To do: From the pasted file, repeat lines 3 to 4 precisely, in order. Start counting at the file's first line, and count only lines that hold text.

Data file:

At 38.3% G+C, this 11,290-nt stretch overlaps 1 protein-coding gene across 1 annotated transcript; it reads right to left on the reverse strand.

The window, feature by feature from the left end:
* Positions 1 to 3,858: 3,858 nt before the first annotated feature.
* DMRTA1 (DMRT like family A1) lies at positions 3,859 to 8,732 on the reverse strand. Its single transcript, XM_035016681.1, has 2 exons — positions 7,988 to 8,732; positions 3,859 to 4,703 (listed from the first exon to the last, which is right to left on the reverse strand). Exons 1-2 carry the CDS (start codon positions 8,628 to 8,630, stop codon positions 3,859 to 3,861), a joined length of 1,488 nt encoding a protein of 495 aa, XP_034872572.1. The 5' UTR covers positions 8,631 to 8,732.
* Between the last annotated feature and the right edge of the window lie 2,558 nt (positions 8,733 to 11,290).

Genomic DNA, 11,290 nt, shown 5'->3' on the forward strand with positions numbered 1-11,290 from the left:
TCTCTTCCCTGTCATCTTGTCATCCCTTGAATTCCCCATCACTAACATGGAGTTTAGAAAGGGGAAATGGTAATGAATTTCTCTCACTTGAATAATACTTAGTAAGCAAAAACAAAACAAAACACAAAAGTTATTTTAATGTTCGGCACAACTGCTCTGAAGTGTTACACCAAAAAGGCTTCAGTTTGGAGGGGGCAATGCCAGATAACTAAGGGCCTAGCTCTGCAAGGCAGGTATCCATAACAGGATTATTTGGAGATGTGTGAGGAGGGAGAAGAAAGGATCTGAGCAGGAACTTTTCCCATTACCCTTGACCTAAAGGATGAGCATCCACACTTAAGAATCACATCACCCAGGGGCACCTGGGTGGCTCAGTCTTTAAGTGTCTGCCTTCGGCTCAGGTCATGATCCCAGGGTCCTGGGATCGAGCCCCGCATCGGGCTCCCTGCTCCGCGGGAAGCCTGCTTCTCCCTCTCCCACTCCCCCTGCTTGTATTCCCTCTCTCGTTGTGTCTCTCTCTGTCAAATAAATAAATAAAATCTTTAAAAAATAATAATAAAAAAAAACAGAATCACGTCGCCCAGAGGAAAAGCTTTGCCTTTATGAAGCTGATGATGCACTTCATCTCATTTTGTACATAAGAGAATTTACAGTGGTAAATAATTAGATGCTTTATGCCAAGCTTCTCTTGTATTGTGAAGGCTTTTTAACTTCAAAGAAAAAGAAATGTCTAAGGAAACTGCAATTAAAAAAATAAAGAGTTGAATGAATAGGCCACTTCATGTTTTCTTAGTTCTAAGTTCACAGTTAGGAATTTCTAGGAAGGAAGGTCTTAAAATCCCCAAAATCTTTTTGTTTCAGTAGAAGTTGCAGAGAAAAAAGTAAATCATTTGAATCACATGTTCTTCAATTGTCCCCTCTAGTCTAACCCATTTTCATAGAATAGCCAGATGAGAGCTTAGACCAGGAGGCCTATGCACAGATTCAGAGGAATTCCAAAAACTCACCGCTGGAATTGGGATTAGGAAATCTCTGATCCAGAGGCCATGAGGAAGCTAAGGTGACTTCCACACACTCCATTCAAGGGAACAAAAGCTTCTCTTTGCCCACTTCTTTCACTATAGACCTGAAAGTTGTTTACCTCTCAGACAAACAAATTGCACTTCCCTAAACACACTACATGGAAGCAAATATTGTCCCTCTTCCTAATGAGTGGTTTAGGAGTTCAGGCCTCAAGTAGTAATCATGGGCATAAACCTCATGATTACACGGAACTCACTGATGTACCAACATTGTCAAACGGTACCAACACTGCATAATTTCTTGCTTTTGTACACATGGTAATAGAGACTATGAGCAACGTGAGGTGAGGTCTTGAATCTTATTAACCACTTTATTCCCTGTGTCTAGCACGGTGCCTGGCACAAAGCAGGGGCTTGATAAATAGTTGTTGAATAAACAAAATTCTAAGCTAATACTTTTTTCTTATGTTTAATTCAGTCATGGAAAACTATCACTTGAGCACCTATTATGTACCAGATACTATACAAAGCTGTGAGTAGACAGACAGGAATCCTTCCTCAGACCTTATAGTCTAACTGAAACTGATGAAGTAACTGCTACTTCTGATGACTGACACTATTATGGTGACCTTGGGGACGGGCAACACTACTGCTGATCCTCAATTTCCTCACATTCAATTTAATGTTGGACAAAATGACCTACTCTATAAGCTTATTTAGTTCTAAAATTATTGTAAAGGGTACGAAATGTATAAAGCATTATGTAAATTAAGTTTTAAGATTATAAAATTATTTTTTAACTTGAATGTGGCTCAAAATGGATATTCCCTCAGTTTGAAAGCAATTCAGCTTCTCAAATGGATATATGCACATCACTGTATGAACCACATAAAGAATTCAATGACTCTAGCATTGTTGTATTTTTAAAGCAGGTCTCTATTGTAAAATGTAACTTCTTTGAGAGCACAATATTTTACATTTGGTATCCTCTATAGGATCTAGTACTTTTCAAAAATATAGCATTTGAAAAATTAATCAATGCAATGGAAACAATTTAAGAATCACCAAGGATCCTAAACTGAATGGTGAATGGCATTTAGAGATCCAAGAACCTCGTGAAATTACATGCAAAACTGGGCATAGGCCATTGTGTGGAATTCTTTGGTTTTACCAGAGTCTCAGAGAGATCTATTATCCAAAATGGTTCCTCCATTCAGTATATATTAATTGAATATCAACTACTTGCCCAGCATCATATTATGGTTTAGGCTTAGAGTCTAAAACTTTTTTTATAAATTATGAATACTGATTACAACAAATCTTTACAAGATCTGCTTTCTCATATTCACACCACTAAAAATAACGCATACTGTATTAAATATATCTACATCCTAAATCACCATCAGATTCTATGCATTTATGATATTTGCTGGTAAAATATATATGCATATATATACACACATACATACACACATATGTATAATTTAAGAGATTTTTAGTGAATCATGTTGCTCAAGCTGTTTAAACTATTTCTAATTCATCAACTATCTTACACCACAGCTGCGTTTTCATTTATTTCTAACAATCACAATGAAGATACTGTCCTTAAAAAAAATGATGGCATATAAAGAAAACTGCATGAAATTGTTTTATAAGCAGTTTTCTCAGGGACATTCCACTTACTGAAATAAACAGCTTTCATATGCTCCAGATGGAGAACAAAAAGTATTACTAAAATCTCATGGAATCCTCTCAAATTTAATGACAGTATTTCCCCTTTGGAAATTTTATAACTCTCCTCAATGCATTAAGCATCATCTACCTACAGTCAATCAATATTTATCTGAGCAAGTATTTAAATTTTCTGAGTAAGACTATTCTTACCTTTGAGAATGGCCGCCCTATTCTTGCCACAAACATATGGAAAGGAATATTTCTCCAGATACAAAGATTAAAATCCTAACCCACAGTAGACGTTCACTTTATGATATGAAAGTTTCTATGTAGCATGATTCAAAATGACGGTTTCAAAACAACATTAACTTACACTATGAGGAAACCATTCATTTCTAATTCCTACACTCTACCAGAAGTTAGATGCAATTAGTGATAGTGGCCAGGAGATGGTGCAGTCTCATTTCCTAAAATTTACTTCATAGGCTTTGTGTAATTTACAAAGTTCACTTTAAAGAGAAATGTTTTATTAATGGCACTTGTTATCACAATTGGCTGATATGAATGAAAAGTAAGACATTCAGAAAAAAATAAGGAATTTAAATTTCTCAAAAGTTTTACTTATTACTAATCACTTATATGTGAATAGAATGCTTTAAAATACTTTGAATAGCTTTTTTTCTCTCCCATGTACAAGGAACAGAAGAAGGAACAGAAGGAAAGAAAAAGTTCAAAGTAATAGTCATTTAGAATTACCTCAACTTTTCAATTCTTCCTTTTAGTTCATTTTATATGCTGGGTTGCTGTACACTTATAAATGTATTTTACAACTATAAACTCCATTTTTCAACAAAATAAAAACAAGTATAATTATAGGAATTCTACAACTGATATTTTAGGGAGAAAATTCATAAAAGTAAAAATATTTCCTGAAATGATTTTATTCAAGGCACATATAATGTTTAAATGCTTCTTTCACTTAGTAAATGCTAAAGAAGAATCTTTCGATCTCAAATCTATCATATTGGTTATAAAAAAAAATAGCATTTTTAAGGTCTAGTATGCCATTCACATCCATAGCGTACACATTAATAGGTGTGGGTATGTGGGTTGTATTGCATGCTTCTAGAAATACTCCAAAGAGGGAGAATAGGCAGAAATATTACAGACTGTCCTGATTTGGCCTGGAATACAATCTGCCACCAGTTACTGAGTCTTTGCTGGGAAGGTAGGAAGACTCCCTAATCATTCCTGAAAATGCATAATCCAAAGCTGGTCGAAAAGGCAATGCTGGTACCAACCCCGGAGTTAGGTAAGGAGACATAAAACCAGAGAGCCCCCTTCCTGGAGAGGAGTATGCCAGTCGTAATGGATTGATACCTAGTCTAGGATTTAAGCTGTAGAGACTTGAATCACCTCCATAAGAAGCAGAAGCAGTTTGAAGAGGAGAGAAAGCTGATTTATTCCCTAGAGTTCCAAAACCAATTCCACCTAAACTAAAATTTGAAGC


* Positions 1 to 3,858: 3,858 nt before the first annotated feature.
* DMRTA1 (DMRT like family A1) lies at positions 3,859 to 8,732 on the reverse strand. Its single transcript, XM_035016681.1, has 2 exons — positions 7,988 to 8,732; positions 3,859 to 4,703 (listed from the first exon to the last, which is right to left on the reverse strand). Exons 1-2 carry the CDS (start codon positions 8,628 to 8,630, stop codon positions 3,859 to 3,861), a joined length of 1,488 nt encoding a protein of 495 aa, XP_034872572.1. The 5' UTR covers positions 8,631 to 8,732.